Date: Saturday April 13, 2019
Source: Jim Bailey, WSF Editor
Target Species: Rainbow trout
Weather: Overcast with light showers
Temperature: 13 degrees Celsius
Fly fishing on the Columbia River doesn’t get much better than in April when the first hatches emerge. The weather has been unsettled with an unseasonably cold March followed by a burst of hot weather before turning to an ambivalent April. Days are a mix of sun, cloud, rain, and wind. That doesn’t mean poor fishing, it just means you just have to adjust your method and approach.
I hit the water around noon with an eight-weight Sage, a Ross reel loaded with floating line, a 10-foot leader with strike indicator set at about 9 feet, and a Giant stonefly pattern. I cast upstream further into the run and watched the indicator bob along the surface. Half way through the run the indicator disappeared followed by an aggressive head shake, then a four-pound rainbow erupting from the depths. The chrome trout tore line for what seemed a mile, but I eventually landed the beauty, admired it briefly, then released it.
I adjusted the leader to find the optimum length to fish the runs. I was nymphing dark stoneflies with six to eight feet of leader, and it was pretty much nonstop action from there. Some fought much harder than others and took time to land, but in the 2.5 hours I was out I landed 8 rainbow ranging in size from 16 to 24 inches. I was hooking a fish every second or third cast. I lost four, was broken off once, and all fish caught were released.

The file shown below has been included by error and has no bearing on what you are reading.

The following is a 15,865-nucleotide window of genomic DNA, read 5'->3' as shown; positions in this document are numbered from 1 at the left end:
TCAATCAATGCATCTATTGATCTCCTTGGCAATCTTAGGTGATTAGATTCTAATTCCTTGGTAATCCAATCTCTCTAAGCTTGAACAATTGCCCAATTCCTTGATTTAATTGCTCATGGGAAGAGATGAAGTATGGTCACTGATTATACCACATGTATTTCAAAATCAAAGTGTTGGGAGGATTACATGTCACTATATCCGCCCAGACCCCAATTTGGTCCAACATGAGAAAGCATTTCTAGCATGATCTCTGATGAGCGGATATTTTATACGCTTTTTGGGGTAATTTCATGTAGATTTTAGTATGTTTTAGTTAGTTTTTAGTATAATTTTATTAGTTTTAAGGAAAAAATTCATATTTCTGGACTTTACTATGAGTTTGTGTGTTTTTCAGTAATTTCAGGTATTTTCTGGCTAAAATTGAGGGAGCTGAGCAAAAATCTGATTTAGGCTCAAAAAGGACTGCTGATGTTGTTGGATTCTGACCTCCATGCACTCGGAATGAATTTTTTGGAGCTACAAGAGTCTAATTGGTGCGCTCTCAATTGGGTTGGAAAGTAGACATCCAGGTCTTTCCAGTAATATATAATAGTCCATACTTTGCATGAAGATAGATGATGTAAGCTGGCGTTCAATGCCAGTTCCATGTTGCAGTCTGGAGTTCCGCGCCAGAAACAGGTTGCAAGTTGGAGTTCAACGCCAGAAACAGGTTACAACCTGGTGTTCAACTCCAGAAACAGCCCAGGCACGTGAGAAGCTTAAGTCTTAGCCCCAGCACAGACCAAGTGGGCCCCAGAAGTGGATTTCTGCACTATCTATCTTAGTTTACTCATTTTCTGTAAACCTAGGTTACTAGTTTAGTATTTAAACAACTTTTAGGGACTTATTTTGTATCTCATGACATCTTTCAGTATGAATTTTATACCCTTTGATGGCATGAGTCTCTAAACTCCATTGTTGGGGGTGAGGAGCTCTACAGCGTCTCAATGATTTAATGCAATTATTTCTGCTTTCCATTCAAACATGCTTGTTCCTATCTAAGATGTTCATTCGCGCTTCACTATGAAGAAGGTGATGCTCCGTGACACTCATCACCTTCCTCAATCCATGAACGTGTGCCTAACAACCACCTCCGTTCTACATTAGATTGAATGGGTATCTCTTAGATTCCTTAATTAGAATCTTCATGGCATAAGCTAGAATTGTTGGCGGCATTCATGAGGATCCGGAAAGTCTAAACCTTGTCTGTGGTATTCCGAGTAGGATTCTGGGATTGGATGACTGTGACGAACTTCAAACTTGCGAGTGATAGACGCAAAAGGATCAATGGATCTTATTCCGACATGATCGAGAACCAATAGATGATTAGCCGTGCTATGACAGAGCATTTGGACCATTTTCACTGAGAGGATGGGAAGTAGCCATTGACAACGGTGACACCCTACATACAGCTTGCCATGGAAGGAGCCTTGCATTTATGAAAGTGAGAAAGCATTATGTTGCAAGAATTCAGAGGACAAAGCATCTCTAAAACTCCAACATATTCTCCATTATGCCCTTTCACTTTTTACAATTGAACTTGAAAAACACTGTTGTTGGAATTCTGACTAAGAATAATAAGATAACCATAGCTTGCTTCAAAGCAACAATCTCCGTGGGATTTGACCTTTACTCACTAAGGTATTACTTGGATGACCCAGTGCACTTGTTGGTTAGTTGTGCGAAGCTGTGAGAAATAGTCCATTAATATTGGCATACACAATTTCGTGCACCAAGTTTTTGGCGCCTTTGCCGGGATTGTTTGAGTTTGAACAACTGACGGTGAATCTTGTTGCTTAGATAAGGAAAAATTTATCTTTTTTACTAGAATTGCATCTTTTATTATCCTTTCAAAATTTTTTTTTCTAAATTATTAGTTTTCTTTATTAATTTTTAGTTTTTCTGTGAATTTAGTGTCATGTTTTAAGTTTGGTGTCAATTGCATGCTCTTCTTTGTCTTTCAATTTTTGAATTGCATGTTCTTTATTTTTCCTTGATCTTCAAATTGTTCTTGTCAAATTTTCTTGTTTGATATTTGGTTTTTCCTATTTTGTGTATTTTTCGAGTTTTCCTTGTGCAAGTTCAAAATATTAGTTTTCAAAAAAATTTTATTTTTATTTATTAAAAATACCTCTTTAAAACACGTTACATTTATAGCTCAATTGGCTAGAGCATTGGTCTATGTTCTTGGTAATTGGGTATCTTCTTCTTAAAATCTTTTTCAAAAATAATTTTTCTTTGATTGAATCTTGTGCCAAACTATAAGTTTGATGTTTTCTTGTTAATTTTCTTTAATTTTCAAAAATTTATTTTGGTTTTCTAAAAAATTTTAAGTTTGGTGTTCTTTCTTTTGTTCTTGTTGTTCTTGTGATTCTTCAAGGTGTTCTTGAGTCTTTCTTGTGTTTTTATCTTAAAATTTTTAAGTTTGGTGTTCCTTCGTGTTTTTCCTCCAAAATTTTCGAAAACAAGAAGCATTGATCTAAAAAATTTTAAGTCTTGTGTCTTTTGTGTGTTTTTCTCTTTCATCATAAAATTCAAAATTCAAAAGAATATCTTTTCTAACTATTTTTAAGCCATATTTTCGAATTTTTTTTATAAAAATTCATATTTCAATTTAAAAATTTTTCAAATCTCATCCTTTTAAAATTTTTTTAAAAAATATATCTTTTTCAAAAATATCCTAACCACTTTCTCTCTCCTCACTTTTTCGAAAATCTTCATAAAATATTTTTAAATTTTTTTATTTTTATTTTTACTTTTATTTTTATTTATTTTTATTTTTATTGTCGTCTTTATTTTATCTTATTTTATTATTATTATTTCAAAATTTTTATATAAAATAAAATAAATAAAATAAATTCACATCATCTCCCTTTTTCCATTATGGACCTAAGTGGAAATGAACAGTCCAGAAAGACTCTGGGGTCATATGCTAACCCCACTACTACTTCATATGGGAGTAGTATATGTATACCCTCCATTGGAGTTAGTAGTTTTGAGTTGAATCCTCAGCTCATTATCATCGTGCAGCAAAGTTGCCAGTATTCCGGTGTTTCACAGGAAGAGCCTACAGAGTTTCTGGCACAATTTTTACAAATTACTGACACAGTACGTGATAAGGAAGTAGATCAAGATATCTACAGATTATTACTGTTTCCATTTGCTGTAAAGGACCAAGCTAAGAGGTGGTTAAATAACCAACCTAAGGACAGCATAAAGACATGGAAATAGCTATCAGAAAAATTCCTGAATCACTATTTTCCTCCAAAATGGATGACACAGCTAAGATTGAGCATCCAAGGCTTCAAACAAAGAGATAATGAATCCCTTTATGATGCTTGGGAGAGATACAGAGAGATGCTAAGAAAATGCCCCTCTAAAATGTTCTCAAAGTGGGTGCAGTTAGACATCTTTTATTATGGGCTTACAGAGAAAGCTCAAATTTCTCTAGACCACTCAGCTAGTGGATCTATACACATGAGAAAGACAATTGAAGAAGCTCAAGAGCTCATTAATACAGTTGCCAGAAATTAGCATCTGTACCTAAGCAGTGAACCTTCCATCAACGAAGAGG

There was a light rain, but it was warm and the midges were hatching. I also saw a few black mayflies coming off the water, and stonefly nymphs crawling on the river bottom. I fished until 2:30pm before deciding to call it a day. I didn’t stop because of the rain, I stopped because it was a couple hours of great fishing and I was content. Another great day on the river.